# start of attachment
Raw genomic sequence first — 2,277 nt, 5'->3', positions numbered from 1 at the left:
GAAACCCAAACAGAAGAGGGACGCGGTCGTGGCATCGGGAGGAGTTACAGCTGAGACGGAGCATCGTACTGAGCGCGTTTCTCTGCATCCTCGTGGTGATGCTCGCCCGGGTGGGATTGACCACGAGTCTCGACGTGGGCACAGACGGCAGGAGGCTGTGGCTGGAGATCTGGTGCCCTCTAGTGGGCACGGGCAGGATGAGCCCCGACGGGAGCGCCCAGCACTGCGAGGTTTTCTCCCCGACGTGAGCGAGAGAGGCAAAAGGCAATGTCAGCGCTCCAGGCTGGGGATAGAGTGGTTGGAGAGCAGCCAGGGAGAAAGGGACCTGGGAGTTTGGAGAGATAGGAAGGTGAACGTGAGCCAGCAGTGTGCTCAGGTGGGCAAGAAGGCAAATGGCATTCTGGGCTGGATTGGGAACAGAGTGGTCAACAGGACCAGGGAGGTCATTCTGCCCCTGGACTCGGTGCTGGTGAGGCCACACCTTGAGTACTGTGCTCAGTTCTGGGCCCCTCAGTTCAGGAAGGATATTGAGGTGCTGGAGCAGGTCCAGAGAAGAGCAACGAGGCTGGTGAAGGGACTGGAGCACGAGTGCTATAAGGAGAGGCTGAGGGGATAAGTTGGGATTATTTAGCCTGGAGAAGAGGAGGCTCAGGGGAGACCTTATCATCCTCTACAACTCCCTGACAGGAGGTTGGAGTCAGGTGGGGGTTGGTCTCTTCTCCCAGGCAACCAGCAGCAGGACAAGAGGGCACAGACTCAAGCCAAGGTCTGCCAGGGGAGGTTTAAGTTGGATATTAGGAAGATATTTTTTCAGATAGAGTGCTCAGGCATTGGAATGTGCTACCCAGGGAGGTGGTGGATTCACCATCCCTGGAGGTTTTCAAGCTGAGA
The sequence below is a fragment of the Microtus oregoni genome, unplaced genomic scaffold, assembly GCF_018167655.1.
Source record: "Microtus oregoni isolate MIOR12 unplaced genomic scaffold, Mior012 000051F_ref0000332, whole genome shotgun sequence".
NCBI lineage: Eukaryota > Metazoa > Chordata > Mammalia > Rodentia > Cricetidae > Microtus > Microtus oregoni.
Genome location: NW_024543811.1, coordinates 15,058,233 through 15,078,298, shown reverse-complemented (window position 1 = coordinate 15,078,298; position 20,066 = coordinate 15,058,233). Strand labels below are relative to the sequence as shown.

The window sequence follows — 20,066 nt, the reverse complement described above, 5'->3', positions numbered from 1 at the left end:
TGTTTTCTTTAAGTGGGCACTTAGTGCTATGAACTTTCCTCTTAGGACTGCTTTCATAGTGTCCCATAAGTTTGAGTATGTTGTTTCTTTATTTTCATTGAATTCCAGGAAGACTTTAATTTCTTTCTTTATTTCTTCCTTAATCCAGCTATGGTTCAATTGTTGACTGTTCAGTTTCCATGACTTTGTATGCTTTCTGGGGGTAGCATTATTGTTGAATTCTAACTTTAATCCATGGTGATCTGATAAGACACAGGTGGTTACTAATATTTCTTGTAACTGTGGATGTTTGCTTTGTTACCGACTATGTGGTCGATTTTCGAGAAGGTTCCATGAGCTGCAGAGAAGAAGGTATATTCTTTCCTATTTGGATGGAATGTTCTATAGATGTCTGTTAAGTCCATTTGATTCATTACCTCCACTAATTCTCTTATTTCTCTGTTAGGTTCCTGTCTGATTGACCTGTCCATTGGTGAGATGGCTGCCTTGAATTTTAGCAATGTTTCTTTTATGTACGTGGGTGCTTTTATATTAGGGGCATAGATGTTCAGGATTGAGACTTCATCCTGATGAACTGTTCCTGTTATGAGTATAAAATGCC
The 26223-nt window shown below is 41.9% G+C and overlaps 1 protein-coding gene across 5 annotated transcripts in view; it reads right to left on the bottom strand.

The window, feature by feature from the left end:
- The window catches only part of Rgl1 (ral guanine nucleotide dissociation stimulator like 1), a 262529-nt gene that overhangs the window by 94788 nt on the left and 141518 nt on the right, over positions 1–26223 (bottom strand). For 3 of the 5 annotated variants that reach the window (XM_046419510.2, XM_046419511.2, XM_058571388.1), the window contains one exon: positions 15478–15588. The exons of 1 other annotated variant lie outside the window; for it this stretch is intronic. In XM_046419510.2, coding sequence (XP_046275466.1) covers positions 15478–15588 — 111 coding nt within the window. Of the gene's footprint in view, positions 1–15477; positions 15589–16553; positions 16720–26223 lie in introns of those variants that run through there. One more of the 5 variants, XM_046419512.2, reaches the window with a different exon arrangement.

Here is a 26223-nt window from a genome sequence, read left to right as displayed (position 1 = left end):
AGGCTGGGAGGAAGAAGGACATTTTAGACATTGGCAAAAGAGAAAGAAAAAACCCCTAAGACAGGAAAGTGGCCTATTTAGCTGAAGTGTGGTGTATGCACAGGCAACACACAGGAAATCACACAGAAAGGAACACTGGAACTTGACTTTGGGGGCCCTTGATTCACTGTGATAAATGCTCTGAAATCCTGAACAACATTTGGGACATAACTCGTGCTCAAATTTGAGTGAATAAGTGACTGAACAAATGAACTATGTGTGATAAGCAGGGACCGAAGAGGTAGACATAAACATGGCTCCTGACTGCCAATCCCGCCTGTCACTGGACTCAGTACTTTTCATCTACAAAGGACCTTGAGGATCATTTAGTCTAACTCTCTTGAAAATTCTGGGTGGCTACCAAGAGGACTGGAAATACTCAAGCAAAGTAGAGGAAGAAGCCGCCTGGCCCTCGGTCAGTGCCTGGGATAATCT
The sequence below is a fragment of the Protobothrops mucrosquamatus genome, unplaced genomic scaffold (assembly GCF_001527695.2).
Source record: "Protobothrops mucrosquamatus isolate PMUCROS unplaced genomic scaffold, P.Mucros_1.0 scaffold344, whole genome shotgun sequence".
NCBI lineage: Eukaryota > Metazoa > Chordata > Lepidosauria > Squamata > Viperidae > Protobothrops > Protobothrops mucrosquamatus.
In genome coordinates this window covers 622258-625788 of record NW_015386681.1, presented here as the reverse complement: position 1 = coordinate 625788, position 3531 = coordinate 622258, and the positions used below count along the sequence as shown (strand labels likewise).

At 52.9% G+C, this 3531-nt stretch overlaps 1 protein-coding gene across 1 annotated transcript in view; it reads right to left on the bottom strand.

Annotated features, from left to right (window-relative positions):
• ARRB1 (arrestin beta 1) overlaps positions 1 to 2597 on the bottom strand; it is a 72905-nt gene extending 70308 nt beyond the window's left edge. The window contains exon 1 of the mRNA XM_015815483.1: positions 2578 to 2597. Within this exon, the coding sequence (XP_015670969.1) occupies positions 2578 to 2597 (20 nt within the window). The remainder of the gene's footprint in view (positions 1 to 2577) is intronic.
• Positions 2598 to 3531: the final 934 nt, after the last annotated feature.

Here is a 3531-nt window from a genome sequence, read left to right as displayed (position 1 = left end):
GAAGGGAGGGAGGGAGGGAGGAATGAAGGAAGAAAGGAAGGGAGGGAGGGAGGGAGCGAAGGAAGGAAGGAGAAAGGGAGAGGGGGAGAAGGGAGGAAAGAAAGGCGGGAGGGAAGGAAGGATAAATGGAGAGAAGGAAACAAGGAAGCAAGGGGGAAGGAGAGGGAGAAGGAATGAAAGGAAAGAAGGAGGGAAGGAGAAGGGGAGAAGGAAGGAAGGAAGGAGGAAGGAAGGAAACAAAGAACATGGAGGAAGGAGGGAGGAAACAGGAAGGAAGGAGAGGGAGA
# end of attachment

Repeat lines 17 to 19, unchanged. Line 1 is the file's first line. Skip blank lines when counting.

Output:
In genome coordinates this window covers 622258-625788 of record NW_015386681.1, presented here as the reverse complement: position 1 = coordinate 625788, position 3531 = coordinate 622258, and the positions used below count along the sequence as shown (strand labels likewise).

At 52.9% G+C, this 3531-nt stretch overlaps 1 protein-coding gene across 1 annotated transcript in view; it reads right to left on the bottom strand.

Annotated features, from left to right (window-relative positions):